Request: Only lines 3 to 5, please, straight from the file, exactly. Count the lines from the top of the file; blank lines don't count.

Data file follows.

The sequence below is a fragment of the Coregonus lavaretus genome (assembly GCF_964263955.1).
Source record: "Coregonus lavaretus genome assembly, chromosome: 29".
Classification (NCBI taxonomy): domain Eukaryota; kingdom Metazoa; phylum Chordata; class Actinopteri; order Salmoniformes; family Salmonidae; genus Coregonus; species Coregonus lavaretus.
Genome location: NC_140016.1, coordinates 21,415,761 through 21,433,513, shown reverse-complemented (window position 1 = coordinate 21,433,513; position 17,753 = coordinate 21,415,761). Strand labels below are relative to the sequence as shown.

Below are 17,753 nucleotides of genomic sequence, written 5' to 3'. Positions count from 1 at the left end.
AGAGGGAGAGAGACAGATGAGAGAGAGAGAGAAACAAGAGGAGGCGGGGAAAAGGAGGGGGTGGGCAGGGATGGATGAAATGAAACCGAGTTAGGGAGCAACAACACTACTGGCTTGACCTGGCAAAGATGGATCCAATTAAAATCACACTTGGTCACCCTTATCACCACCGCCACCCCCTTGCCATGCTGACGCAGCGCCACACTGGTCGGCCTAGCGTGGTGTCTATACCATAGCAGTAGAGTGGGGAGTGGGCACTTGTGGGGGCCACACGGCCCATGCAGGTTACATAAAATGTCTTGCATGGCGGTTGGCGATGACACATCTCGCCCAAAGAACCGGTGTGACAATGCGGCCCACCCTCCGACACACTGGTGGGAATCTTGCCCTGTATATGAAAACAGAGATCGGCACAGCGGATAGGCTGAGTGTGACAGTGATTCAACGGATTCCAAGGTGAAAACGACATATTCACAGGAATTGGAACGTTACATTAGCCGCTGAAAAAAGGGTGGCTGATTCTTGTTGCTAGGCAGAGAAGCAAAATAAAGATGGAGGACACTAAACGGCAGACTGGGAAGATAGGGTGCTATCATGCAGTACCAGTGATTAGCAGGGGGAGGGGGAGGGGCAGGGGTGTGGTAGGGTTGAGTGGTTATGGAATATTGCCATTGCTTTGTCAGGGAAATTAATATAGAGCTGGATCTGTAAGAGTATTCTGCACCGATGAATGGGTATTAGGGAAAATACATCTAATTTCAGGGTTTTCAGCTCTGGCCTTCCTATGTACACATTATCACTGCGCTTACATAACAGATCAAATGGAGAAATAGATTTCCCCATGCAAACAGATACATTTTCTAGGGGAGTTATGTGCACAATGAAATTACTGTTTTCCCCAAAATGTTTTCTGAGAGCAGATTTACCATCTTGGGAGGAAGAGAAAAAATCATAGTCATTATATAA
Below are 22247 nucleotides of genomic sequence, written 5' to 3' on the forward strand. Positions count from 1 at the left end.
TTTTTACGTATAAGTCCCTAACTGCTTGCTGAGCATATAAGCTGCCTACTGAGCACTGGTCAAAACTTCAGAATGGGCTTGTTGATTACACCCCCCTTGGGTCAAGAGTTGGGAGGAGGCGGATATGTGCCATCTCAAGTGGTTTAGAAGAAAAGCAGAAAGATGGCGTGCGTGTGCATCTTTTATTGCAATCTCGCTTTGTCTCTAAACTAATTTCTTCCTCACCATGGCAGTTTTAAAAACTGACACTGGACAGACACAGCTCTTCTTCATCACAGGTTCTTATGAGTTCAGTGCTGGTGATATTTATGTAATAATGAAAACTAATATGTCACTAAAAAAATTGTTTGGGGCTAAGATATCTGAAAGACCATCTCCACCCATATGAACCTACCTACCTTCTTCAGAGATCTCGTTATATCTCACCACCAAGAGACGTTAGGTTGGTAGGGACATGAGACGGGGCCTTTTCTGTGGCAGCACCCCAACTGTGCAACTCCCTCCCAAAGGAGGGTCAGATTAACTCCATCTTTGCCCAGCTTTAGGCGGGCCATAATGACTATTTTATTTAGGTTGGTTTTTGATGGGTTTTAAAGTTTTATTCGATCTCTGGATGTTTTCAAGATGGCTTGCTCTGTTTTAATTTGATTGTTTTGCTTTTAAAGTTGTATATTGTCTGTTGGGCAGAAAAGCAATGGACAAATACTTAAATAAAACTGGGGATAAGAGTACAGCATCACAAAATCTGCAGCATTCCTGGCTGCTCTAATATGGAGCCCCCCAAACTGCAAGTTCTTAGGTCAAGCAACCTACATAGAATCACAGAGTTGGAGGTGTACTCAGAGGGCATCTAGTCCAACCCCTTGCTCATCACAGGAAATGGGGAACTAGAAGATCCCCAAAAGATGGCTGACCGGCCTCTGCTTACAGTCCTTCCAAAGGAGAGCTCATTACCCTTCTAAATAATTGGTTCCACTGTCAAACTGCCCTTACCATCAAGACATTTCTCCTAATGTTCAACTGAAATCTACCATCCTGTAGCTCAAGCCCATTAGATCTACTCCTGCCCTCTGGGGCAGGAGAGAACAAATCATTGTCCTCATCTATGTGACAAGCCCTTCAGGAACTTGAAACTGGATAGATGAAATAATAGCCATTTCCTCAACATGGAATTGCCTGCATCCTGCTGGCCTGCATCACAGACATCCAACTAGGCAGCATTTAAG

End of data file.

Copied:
Classification (NCBI taxonomy): domain Eukaryota; kingdom Metazoa; phylum Chordata; class Actinopteri; order Salmoniformes; family Salmonidae; genus Coregonus; species Coregonus lavaretus.
Genome location: NC_140016.1, coordinates 21,415,761 through 21,433,513, shown reverse-complemented (window position 1 = coordinate 21,433,513; position 17,753 = coordinate 21,415,761). Strand labels below are relative to the sequence as shown.

Below are 17,753 nucleotides of genomic sequence, written 5' to 3'. Positions count from 1 at the left end.